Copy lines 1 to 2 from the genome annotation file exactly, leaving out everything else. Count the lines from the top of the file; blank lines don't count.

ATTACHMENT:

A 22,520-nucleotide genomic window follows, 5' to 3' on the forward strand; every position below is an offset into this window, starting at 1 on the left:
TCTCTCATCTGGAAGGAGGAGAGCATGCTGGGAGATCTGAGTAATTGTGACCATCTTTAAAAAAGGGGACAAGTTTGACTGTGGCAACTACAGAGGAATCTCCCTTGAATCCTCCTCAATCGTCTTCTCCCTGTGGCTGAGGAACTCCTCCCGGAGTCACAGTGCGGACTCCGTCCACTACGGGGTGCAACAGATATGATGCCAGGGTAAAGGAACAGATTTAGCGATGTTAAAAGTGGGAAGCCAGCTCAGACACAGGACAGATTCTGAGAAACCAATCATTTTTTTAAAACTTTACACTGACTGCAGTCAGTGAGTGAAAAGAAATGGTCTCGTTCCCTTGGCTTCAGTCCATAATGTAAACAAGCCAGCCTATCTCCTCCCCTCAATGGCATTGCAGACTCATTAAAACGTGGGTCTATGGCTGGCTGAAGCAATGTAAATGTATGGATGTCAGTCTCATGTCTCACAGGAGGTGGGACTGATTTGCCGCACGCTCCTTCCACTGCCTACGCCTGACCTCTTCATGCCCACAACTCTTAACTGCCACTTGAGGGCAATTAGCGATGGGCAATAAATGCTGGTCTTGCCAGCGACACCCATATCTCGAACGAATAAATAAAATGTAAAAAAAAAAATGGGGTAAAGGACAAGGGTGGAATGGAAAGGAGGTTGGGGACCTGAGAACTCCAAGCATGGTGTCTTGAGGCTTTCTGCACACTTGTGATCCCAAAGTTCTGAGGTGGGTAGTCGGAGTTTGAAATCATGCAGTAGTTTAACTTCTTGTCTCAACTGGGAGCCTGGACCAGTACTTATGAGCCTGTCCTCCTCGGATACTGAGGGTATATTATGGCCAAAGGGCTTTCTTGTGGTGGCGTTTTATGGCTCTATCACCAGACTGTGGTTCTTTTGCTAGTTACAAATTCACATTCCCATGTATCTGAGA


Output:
A 22,520-nucleotide genomic window follows, 5' to 3' on the forward strand; every position below is an offset into this window, starting at 1 on the left:
TCTCTCATCTGGAAGGAGGAGAGCATGCTGGGAGATCTGAGTAATTGTGACCATCTTTAAAAAAGGGGACAAGTTTGACTGTGGCAACTACAGAGGAATCTCCCTTGAATCCTCCTCAATCGTCTTCTCCCTGTGGCTGAGGAACTCCTCCCGGAGTCACAGTGCGGACTCCGTCCACTACGGGGTGCAACAGATATGATGCCAGGGTAAAGGAACAGATTTAGCGATGTTAAAAGTGGGAAGCCAGCTCAGACACAGGACAGATTCTGAGAAACCAATCATTTTTTTAAAACTTTACACTGACTGCAGTCAGTGAGTGAAAAGAAATGGTCTCGTTCCCTTGGCTTCAGTCCATAATGTAAACAAGCCAGCCTATCTCCTCCCCTCAATGGCATTGCAGACTCATTAAAACGTGGGTCTATGGCTGGCTGAAGCAATGTAAATGTATGGATGTCAGTCTCATGTCTCACAGGAGGTGGGACTGATTTGCCGCACGCTCCTTCCACTGCCTACGCCTGACCTCTTCATGCCCACAACTCTTAACTGCCACTTGAGGGCAATTAGCGATGGGCAATAAATGCTGGTCTTGCCAGCGACACCCATATCTCGAACGAATAAATAAAATGTAAAAAAAAAAATGGGGTAAAGGACAAGGGTGGAATGGAAAGGAGGTTGGGGACCTGAGAACTCCAAGCATGGTGTCTTGAGGCTTTCTGCACACTTGTGATCCCAAAGTTCTGAGGTGGGTAGTCGGAGTTTGAAATCATGCAGTAGTTTAACTTCTTGTCTCAACTGGGAGCCTGGACCAGTACTTATGAGCCTGTCCTCCTCGGATACTGAGGGTATATTATGGCCAAAGGGCTTTCTTGTGGTGGCGTTTTATGGCTCTATCACCAGACTGTGGTTCTTTTGCTAGTTACAAATTCACATTCCCATGTATCTGAGA